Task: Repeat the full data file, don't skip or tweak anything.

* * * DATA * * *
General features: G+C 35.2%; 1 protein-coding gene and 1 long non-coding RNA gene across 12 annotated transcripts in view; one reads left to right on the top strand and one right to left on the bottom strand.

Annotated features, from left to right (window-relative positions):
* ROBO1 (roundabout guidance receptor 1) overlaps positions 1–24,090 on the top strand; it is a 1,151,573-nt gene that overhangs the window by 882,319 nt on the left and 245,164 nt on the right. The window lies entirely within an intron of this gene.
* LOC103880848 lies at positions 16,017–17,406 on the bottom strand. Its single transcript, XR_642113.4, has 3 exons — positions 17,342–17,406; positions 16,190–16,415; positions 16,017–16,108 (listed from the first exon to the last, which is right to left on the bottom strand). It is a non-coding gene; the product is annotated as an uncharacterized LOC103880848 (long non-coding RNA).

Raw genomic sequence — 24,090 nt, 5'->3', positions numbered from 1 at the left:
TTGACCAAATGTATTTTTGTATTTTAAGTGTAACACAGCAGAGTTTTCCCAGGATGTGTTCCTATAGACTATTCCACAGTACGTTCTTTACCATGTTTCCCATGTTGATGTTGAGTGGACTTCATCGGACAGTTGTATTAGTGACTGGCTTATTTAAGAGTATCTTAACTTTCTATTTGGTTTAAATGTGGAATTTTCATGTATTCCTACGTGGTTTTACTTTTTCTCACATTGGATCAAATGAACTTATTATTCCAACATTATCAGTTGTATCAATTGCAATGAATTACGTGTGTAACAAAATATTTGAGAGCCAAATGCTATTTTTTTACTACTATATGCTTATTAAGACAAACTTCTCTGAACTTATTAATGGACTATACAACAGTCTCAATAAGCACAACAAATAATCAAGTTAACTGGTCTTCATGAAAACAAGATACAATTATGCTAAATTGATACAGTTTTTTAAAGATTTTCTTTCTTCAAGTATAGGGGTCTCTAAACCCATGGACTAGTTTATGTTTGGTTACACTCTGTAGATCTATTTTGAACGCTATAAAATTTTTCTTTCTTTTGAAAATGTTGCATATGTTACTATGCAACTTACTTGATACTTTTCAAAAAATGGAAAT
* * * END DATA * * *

General features: G+C 35.2%; 1 protein-coding gene and 1 long non-coding RNA gene across 12 annotated transcripts in view; one reads left to right on the top strand and one right to left on the bottom strand.

Annotated features, from left to right (window-relative positions):
* ROBO1 (roundabout guidance receptor 1) overlaps positions 1–24,090 on the top strand; it is a 1,151,573-nt gene that overhangs the window by 882,319 nt on the left and 245,164 nt on the right. The window lies entirely within an intron of this gene.
* LOC103880848 lies at positions 16,017–17,406 on the bottom strand. Its single transcript, XR_642113.4, has 3 exons — positions 17,342–17,406; positions 16,190–16,415; positions 16,017–16,108 (listed from the first exon to the last, which is right to left on the bottom strand). It is a non-coding gene; the product is annotated as an uncharacterized LOC103880848 (long non-coding RNA).

Raw genomic sequence — 24,090 nt, 5'->3', positions numbered from 1 at the left:
TTGACCAAATGTATTTTTGTATTTTAAGTGTAACACAGCAGAGTTTTCCCAGGATGTGTTCCTATAGACTATTCCACAGTACGTTCTTTACCATGTTTCCCATGTTGATGTTGAGTGGACTTCATCGGACAGTTGTATTAGTGACTGGCTTATTTAAGAGTATCTTAACTTTCTATTTGGTTTAAATGTGGAATTTTCATGTATTCCTACGTGGTTTTACTTTTTCTCACATTGGATCAAATGAACTTATTATTCCAACATTATCAGTTGTATCAATTGCAATGAATTACGTGTGTAACAAAATATTTGAGAGCCAAATGCTATTTTTTTACTACTATATGCTTATTAAGACAAACTTCTCTGAACTTATTAATGGACTATACAACAGTCTCAATAAGCACAACAAATAATCAAGTTAACTGGTCTTCATGAAAACAAGATACAATTATGCTAAATTGATACAGTTTTTTAAAGATTTTCTTTCTTCAAGTATAGGGGTCTCTAAACCCATGGACTAGTTTATGTTTGGTTACACTCTGTAGATCTATTTTGAACGCTATAAAATTTTTCTTTCTTTTGAAAATGTTGCATATGTTACTATGCAACTTACTTGATACTTTTCAAAAAATGGAAAT